Simple explanation: Left and right aren't reversed in a mirror. If you move your left hand, the image in the mirror moves the hand that to you is on the left side. It's that simple.
posted by daveadams at 2:12 PM on November 6, 2000

I just lost all respect for philosophers. A mirror reverses left/right but not up/down... what kind of garbage thinking is this? The mirror doesn't reverse anything. It reflects. Have any of these PhD philosophers ever taken a basic course in physics? Apparently not. This is so far away from a paradox that I'm nearly beside myself.

Wait. Here's an even trickier one that I just thought up: elevators allow a person to travel up/down, but almost never left/right over large lateral distances! Oh my! Why is that? How can that be? Isn't up/down analogous to left/right? I hope I haven't vexed the genius philosophers with this one.

When Holt wrote, "This question might seem foolish at first," he was right. Where he goes wrong is in continueing his analysis and trying to build a case against it being foolish. He never does. Right up till the end of the article, the question seems foolish. Rightly so.

It's particularly funny that it took these guys 14 years to come up with the perpendicular axis theory. Seriously. Read a damn physics text book. Better yet, apply some regular scientific thinking to the problem and trace where the rays of light go when they reflect. An 8-year-old could conduct that thought experiment successfully. Philosophers are still struggling with it. That truly is funny.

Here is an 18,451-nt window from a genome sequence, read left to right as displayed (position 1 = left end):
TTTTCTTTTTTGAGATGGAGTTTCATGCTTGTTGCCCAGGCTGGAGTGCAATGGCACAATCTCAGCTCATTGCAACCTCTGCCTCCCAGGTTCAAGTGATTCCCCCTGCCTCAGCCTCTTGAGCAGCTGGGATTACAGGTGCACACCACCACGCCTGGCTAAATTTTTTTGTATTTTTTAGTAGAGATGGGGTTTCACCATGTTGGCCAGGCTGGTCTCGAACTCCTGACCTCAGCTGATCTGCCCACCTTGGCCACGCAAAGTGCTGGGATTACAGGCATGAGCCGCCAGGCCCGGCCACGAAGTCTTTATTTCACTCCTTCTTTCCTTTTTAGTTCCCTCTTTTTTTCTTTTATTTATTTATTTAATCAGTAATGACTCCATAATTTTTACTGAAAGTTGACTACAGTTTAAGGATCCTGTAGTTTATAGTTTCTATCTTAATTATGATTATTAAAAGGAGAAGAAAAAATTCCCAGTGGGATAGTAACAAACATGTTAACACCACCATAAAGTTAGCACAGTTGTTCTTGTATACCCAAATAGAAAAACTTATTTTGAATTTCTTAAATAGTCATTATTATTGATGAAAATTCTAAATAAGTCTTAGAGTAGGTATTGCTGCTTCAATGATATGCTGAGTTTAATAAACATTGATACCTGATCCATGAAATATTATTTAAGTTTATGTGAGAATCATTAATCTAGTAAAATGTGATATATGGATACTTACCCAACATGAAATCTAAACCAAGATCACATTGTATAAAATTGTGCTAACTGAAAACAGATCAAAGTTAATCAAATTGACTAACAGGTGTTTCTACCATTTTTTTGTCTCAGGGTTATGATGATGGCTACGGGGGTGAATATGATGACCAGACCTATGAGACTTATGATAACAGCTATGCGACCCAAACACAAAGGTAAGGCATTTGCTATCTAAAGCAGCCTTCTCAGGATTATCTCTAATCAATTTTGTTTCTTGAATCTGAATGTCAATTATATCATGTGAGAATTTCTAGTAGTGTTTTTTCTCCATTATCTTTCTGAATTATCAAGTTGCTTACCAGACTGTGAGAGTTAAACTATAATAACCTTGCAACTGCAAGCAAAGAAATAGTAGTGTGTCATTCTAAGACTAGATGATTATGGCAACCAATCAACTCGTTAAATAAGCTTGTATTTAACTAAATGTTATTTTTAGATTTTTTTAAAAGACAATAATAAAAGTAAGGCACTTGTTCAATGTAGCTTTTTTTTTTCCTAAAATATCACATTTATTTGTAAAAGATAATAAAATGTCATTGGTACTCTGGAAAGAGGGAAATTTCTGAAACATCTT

posted by Ronny at 2:34 PM on November 6, 2000 [1 favorite]

It's interesting that MeFi people are quick to proffer a simple explanation, yet apparently it's a problem that has been "vexing philosophers for at least half a century now." You guys should go teach those philosophers a thing or two.
posted by gluechunk at 2:36 PM on November 6, 2000

Amusing isn't it. Though I am curious about those true mirrors, even though you only have to take a picture of yourself to get around the mirror effect.
posted by john at 2:40 PM on November 6, 2000

Also, if a true mirror and a regular mirror face each other, does the world blow up?
posted by gluechunk at 2:43 PM on November 6, 2000

Even worse (and from the same writer) we have a "proof" that the End is Nigh. What's most annoying is that they selected this as one of their ten best articles of the decade.